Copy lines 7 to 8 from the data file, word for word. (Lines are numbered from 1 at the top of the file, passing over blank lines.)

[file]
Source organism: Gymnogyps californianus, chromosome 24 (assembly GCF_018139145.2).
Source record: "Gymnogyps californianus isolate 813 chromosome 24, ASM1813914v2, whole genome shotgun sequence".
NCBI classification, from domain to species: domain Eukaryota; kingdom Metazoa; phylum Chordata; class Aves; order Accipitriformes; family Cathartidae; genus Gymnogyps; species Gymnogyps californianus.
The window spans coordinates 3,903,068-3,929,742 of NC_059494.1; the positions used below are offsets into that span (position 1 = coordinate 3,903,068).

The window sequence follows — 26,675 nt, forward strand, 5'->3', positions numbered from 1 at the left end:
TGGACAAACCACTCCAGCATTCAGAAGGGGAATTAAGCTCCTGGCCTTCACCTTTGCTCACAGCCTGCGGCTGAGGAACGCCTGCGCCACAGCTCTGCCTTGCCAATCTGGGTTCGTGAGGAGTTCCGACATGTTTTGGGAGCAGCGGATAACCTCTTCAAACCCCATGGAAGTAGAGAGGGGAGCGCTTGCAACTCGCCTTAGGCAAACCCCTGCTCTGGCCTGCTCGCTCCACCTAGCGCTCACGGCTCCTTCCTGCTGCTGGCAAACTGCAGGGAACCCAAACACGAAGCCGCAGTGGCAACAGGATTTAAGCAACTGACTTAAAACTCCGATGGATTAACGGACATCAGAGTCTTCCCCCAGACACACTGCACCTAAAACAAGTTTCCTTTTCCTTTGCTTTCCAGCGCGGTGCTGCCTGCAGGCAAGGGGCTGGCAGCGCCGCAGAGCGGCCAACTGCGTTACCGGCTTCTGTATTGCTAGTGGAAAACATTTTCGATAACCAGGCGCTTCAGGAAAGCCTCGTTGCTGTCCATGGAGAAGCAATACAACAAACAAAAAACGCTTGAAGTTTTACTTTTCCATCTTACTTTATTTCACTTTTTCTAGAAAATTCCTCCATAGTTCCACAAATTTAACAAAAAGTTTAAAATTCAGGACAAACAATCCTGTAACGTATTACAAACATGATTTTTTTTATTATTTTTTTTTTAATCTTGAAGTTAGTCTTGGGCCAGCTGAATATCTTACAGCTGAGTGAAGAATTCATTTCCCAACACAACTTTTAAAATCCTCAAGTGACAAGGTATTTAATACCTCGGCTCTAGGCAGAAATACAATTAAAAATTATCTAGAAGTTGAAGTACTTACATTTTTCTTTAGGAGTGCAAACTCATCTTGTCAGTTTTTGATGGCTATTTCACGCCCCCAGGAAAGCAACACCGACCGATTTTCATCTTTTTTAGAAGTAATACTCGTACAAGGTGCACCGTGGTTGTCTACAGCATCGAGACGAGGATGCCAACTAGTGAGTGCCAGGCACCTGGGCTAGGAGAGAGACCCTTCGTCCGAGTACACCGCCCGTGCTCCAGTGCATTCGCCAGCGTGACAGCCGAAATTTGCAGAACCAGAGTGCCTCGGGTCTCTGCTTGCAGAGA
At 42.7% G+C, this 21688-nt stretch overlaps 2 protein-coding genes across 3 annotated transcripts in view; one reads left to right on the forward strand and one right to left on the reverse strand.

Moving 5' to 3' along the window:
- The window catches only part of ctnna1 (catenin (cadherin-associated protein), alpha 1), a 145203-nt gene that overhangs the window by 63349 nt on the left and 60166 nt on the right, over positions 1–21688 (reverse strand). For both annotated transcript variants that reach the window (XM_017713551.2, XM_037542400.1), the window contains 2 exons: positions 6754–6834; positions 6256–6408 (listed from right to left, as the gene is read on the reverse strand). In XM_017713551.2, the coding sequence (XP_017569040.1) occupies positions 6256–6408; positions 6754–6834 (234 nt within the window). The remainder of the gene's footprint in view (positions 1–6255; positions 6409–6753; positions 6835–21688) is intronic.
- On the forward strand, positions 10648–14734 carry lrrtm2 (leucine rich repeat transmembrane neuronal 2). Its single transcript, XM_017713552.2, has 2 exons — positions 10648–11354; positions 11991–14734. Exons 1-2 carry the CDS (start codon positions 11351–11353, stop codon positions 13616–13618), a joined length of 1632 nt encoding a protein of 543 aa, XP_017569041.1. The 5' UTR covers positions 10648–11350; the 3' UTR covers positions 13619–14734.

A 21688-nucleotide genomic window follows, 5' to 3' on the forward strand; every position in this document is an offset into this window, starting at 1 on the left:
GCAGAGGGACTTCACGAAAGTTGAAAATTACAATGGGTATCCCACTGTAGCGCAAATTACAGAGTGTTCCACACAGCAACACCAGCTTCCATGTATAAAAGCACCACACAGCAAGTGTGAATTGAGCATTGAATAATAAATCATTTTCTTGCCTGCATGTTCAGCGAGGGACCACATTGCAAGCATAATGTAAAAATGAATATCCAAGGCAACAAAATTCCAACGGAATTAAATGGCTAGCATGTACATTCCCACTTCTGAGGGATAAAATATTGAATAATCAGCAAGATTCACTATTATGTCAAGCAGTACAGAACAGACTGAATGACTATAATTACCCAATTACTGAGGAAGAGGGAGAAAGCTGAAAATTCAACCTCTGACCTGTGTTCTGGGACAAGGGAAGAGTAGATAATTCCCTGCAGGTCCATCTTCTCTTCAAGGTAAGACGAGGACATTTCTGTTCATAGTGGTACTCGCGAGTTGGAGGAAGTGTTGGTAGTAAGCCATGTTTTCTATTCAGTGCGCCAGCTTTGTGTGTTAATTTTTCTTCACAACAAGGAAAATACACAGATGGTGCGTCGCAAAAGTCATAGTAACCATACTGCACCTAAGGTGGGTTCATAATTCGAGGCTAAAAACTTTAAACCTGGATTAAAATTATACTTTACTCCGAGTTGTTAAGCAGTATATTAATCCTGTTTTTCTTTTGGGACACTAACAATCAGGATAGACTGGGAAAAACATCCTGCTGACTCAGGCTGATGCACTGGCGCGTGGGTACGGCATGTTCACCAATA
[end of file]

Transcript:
At 42.7% G+C, this 21688-nt stretch overlaps 2 protein-coding genes across 3 annotated transcripts in view; one reads left to right on the forward strand and one right to left on the reverse strand.

Moving 5' to 3' along the window: